Sunday, October 30, 2005


What's in your lunch?

I bought some grapes at the market today, and served them with our lunch. As I was plucking them off one by one, I encountered what I thought was a dog hair. (I have a yellow lab. His hair gets everywhere.) Anyway, as I picked it off, I realized it was a strand of spider silk. I didn't think too much of it unitl I had pulled a few more grapes from the stem, revealing this egg sac.

I pulled all the rest of the grapes off and put the stem with the spider eggs outside.

The wasp mimic fly

I found this in my back yard this morning while I was out catching flies for my little yellow frog. At first, I thought it was a yellow jacket, but on closer inspection, I realized it was actually a fly. Since I had my net, I caught it and put it in a jar so I could see it better and take some pictures.

It had very wasp-like pattern and coloring on its back.

But the face of a fly, and a fly's little antennas.

In this view, it was rubbing its front legs together, fly-style.


Here you can see the fly's tongue. Ok, so it's definitely a fly. I had never seen one like this before, so I looked it up online ( It's a wasp-mimic fly of the Spilomyia species.

Wednesday, October 26, 2005

Dead bugs found in car.

Michael found these dead bugs while cleaning his girlfriend's car. These dessicated insects looked very well preserved in the corner of the rear window.

Hitchhiking can be dangerous, even for bugs.

Sunday, October 23, 2005

Bugs and stuff

All summer, I saw plenty of Monarch butterflies, and some eggs, when I took the time to search for them under the leaves. I saw no caterpillars though. I blamed it on the ever-present wasps on patrol for food items for their young. I was surprised and delighted to see that this one had survived its childhood unnoticed, except by me.

I don't usually get very good pictures of flying insects. They move too fast for me. This big-eyed fly was more cooperative.

This late-season beetle was on the bush next to where the fly was. It was going for the nectar in those little flowers.

Carpenter bees are another tough one for me. this one is almost in focus!

OK, no bugs here, but the Buddha's Hand tree was especially full of large "hands", so I thought I'd sneak a couple of 'em in here.

Sunday, October 16, 2005

Insect fair purchases

A T shirt with a cool praying mantis on it. (from the UC Riverside booth, obviously)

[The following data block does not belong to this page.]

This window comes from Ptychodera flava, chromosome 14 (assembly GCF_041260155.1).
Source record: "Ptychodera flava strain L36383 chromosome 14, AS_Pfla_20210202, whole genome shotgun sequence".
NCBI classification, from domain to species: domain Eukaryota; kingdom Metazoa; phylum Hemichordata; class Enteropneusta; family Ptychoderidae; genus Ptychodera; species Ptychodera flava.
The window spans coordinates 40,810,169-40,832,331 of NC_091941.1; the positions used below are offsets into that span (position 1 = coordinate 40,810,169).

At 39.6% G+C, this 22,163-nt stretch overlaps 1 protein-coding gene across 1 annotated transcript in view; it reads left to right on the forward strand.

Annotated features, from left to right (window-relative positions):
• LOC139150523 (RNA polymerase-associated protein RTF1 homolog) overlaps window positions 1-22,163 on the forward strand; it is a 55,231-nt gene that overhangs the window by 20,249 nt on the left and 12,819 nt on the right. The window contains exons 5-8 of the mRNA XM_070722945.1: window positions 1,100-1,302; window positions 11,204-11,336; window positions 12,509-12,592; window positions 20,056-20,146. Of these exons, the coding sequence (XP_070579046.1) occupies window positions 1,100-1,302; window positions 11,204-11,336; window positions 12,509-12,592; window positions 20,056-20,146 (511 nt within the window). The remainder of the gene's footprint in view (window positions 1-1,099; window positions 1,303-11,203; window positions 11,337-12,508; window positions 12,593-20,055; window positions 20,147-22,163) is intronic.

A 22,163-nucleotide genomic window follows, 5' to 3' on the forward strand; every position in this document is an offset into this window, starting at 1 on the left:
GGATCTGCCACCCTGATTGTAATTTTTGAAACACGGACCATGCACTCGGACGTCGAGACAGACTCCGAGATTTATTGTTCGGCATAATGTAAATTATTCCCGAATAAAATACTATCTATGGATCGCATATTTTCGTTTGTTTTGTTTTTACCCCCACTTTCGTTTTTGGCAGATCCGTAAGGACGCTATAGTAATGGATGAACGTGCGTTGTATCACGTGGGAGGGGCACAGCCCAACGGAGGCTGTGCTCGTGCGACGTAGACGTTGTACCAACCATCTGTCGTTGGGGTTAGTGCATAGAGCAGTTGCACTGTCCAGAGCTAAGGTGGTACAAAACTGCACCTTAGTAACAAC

And...3 eggs that will hopefully hatch in a couple of months into ......


The Australian Giant Prickly Stick insect, AKA Macleay's Spectre
Extatosoma tiaratum

(This photo is from the internet, because I was not able to get a good picture yesterday through their screened enclosure at the fair.)

Regarding the pricing on the orchid mantis, I'm sorry to say I didn't even look at the price, because I had no intentions of buying one, but generally exotic mantids sell for $15.00 and up as small nymphs. A subadult like the orchid mantis could well be $30.00 or more.

My prickly stick eggs were $10.00 for all 3. This is the first time I have seen those eggs for sale. The insects themselves are generally not sold, but displayed for educational purposes only. So I feel lucky to have been able to buy the eggs.

Saturday, October 15, 2005

Dead Bug Society

A well-ordered army of specimens.

There were lots of butterflies, from the exotic to the ordinary.

Ever wonder who would like a dried centipede...and why?

This seems like a good price for dead beetles, if you're into that sort of thing. Many of the folks visiting the bug fair were buying specimens like these to add to their collections.

Here's some that were already wrapped and ready to go.

Some were super cool, like this huge exotic katydid.

There was a booth with keychains and jewelry made with beetles cast in resin.

There were also a few non-insect things that managed to find their way onto the sales tables. One of the most unusual were some small dried bats.

I did buy a couple of things at the insect fair. I'll post about them tomorrow.

A morning at the Insect Fair

Follow the signs. Right this way!

Got my hand stamped with my admission.

Just a big room full of bug stuff.

A lot of it was dead specimens in glass-topped boxes.

More dead bugs my next post....

Of course, my favorite stuff is the hands-on.

Look at this little girl touching a millipede.

And, here's what she found so delightful.

This is a little too delightful, even for me.